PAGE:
What Kaci Hickox Has to Say About Court's Quarantine Decision

Maine nurse who treated Ebola patients can leave house, court rules.

"I am humbled today by the judge's decision and even more humbled by the support that we have received by the town of Fort Kent, the state of Maine, across the United States and even across the border," Hickox, 33, told reporters today from her home in Fort Kent.

A judge in Maine this morning ruled that Hickox could leave her home and spend time in public spaces despite other state officials' attempts to force her into a mandatory quarantine until a 21-day potential Ebola incubation period ends.

The judge noted in his ruling that although the state's fears may be irrational, they are real and Hickox should be mindful of them.

"I know Ebola is a scary disease," Hickox said today. "I have seen it face-to-face."

It was from the isolation tent that she called New York lawyers Norman Siegel and Steven Hyman. She said Seigel picked up the phone and the first words out of his mouth were, "Kaci, how are you?"

"From that moment, I knew I wasn't alone," Hickox said via Skype during a press conference this evening.

On Monday, she was allowed to drive home to Maine. Once there, officials first suggested a voluntary quarantine and then sought to legally enforce it.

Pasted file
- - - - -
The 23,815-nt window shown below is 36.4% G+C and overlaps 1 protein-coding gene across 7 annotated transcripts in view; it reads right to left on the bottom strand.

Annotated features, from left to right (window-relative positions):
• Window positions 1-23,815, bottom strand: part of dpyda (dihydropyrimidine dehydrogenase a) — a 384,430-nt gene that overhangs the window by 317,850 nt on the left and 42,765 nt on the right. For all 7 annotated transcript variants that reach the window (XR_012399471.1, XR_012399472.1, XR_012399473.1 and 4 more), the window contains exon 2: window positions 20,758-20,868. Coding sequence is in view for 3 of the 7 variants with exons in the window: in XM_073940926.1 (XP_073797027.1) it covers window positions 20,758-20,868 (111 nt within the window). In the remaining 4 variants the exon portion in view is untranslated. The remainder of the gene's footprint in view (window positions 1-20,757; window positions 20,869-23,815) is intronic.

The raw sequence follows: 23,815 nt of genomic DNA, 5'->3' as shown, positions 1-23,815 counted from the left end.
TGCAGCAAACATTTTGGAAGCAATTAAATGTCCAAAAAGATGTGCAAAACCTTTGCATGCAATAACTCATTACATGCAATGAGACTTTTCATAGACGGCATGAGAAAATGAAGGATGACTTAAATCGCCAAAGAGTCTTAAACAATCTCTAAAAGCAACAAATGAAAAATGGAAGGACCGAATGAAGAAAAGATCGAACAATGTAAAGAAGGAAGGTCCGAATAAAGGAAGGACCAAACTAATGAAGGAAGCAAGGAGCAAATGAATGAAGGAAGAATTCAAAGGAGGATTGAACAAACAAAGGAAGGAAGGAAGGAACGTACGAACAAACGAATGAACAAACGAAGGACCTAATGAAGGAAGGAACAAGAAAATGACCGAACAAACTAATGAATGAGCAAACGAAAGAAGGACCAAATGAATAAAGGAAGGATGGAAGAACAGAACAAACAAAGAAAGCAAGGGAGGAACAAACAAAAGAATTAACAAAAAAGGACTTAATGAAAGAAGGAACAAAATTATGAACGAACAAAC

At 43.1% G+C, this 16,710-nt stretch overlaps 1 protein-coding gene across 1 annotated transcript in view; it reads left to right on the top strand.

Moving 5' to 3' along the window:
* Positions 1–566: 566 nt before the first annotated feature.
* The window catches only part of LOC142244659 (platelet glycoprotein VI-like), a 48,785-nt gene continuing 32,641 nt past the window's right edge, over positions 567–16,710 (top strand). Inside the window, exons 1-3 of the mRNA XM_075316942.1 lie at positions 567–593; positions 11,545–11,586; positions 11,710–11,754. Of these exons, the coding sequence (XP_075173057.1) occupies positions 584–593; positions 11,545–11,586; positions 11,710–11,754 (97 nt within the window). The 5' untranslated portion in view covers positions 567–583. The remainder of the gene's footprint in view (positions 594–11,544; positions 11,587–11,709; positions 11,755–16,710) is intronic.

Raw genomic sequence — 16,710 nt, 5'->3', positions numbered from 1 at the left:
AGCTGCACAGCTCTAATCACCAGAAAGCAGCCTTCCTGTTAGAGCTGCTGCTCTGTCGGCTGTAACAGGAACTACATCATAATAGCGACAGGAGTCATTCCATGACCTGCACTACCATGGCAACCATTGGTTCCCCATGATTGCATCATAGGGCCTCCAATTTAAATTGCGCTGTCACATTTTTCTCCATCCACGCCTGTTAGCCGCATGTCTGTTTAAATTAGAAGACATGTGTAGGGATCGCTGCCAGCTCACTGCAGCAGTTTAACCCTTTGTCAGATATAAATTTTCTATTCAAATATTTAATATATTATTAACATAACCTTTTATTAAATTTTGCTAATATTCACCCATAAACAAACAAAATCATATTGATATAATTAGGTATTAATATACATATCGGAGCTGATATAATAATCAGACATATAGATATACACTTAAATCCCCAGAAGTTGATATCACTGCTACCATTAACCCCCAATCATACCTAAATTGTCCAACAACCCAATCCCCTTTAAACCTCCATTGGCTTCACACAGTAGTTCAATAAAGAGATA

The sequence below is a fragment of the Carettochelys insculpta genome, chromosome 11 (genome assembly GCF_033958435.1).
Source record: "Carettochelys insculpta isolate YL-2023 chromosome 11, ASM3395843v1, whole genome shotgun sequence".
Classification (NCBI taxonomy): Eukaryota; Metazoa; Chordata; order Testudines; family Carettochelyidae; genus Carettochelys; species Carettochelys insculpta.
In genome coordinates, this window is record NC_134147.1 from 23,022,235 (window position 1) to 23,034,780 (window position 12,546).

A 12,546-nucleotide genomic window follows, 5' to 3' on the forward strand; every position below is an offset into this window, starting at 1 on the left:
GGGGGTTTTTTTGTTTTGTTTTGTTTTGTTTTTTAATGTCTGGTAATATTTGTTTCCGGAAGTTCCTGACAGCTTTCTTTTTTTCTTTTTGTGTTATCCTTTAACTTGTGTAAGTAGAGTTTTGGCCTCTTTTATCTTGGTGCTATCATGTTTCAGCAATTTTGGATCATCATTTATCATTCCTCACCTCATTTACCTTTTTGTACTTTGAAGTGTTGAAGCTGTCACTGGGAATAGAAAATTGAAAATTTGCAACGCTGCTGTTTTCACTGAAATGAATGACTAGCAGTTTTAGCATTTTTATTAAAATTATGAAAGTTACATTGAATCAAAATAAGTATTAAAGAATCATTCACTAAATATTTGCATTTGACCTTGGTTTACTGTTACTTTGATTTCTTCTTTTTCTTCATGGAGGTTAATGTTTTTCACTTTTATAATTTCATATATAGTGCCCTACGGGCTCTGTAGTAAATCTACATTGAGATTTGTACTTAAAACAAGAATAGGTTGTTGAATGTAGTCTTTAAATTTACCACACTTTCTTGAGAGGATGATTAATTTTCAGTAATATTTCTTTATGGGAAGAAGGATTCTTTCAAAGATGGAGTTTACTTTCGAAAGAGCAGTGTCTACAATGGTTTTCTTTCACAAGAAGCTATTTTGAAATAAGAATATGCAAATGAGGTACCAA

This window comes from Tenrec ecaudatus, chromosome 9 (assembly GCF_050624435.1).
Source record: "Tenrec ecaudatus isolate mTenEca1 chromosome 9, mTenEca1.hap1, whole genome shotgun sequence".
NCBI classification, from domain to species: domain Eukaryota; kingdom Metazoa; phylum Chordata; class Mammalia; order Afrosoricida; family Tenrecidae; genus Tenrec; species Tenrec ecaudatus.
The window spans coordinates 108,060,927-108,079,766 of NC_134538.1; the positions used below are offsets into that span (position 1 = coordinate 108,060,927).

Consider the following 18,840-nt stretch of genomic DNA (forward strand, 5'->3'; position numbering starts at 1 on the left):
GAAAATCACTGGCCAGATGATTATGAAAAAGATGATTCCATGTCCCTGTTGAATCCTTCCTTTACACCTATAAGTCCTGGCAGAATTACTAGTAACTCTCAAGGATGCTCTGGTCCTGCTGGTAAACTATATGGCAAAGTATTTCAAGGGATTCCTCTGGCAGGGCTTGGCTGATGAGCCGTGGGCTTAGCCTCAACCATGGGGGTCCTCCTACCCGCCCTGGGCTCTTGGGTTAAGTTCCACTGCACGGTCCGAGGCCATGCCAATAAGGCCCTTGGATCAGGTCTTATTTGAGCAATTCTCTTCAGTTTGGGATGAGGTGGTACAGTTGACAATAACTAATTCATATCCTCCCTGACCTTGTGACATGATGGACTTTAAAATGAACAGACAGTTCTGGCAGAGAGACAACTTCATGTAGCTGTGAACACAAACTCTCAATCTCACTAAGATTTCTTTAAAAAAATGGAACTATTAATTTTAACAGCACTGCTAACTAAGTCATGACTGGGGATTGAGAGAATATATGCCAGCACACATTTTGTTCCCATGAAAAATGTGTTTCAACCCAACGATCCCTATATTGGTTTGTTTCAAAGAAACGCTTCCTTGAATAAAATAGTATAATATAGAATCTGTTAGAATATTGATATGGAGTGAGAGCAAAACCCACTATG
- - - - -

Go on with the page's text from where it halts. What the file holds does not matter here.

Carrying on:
But Hickox said she wouldn't comply because the quarantine rules weren't "scientifically valid." She said she fought the quarantine for all the other health workers expected to return from West Africa in the coming weeks.

According to the judge's order, Hickox will need to agree to active monitoring and coordinate her travel with health authorities. She must also report any symptoms she experiences to public health authorities.

A hearing has been scheduled for Tuesday, which is Election Day, but government offices are still open in Maine, Hickox's lawyers said.

Hickox said she planned to spend Halloween evening eating her boyfriend’s cooking and watching a scary movie. She said she won’t be able to take trick-or-treaters because she hasn’t been able to buy candy.

This evening, Hickox reiterated that she fought the quarantine for her fellow public health workers.

"I hope that one day if I can meet some of them at the airport, I can give them a big hug and let them know that we are in this together," she said, adding that she hopes "science and public health" can again be the focus of the Ebola outbreak, rather than politics.